This implies that what we are really looking for is a way to decompose any permutation into a product of disjoint cycles. The next theorem tells us that this can always be done.

Theorem.Any permutation $p:X\to X$ can be written as the composition of disjoint cycles.

Proof.Let $O_1, O_2, \ldots, O_n$ denote the orbits of $p$. (There are, of course, finitely many orbits because $X$ must be a finite set.) Then for each $1\le i \le n$ and each $x\in X$, define$$

c_i(x) = \begin{cases}

p(x) & \text{if $x\in O_i$}, \\

x & \text{otherwise}.

\end{cases}

$$Then each $c_i$ is a cycle because, by construction, its only non-singleton orbit is $O_i$. Since the orbits are disjoint, this in turn means that these are all disjoint cycles.

We argue that $p=c_1c_2\cdots c_n$. To this end, choose any $a\in X$. Then at most one orbit of $p$, say $O_j$, contains $a$. This means that $c_j(a)=p(a)$ and $c_i(a) = a$ for every $i\ne j$. That is, the restriction $c_i\mid_{\{a\}}$is the identity map $i$. It follows then that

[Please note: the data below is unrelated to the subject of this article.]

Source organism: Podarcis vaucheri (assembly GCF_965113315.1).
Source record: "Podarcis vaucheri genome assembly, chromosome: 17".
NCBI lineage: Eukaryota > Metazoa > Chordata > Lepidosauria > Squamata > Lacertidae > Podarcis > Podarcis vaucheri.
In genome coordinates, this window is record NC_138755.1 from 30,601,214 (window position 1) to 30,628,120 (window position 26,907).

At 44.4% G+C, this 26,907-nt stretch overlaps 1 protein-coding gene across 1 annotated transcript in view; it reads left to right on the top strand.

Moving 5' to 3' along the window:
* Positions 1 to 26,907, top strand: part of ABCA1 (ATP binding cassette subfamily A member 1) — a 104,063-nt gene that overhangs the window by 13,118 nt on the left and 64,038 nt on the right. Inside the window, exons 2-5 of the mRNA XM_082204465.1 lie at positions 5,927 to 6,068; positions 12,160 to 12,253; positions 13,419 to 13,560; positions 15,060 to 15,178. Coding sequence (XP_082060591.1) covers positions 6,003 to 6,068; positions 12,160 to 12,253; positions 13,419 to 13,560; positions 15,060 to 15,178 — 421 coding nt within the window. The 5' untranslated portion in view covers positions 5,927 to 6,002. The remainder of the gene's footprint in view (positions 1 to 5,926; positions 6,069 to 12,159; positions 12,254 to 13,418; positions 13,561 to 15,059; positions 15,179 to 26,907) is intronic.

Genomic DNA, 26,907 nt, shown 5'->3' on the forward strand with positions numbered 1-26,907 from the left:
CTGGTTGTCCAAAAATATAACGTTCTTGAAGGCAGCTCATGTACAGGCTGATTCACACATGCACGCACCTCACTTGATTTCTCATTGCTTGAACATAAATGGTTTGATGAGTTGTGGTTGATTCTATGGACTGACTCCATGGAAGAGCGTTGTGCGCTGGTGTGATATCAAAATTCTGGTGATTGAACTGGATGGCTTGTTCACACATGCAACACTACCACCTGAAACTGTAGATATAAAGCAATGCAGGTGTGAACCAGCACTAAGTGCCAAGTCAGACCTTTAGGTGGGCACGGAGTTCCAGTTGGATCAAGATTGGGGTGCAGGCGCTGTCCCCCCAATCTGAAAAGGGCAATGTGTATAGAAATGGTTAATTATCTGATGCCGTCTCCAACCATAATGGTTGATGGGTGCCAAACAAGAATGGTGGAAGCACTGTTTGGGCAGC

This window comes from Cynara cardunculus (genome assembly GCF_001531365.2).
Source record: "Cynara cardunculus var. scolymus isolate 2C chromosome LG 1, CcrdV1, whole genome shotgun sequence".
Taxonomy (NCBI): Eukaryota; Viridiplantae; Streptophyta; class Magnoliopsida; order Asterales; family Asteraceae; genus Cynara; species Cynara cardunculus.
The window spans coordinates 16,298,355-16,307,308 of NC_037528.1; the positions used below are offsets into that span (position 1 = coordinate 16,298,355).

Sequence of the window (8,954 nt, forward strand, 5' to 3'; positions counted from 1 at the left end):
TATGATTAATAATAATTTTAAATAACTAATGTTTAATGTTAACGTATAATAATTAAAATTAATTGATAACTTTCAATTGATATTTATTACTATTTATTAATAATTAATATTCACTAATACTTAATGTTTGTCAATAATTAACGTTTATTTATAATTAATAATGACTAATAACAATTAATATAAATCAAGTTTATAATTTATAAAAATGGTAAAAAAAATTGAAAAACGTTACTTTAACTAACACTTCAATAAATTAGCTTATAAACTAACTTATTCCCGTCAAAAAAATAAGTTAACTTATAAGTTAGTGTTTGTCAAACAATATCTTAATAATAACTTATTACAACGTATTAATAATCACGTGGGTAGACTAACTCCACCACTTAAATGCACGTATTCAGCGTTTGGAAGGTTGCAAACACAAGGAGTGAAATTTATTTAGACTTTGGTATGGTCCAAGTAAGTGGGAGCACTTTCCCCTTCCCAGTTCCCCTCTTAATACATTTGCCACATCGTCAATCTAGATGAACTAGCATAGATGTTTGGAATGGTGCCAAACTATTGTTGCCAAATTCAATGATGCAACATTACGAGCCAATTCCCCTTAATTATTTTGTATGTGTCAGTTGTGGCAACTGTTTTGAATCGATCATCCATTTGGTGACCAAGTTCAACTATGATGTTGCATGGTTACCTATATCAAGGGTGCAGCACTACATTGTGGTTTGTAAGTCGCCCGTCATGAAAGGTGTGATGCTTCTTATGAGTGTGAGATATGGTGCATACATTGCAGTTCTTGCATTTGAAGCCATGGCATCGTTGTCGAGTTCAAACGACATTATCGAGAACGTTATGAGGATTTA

$$

\begin{align}

(c_1 c_2 \cdots c_j \cdots c_n)(a) &= \big(c_1\mid_{\{a\}} c_2\mid_{\{a\}} \cdots c_j \cdots c_n\mid_{\{a\}}\big)(a) \\

&= \big(i^{j-1} c_j i^{n-j}\big)(a) \\

&= c_j(a) \\

&= p(a),

\end{align}

$$as desired.

This type of decomposition is even unique! That is, there is one such collection of disjoint cycles whose product is our desired permutation. The order in which they are multiplied is not unique, however.

Disjoint cycles have another nice property: they commute, meaning that it does not matter in which order we apply them.

Theorem.If $p:X\to X$ and $q:X\to X$ are disjoint cycles, then $pq=qp$.

Proof.Since $p$ and $q$ are disjoint, then their non-singleton orbits, $O_p=\{a_0, a_2, \ldots, a_{n-1}\}$ and $O_q=\{b_0, b_2, \ldots, b_{m-1}\}$ are disjoint. Let $C$ be the set of elements in $X$ which are fixed points of both $p$ and $q$. Then $X=O_p \cup O_q \cup C$ and these sets are all pairwise disjoint. It thus suffices to show that $(pq)(x)=(qp)(x)$ for any of these cases: $x\in O_p$, $x\in O_q$ and $x\in C$.Suppose first that $x\in O_p$. Then $x=a_i$ for some $0\le i< n$. Note that $p(a_i)=a_{i+1\hspace{-2pt}\mod n}$ and $q(a_i)=a_i$ since $a_i$ is by definition in a singleton orbit of $q$. Thus,

$$

\begin{align}

(pq)(x) &= (pq)(a_i) \\

&= p(q(a_i)) \\

&= p(a_i) \\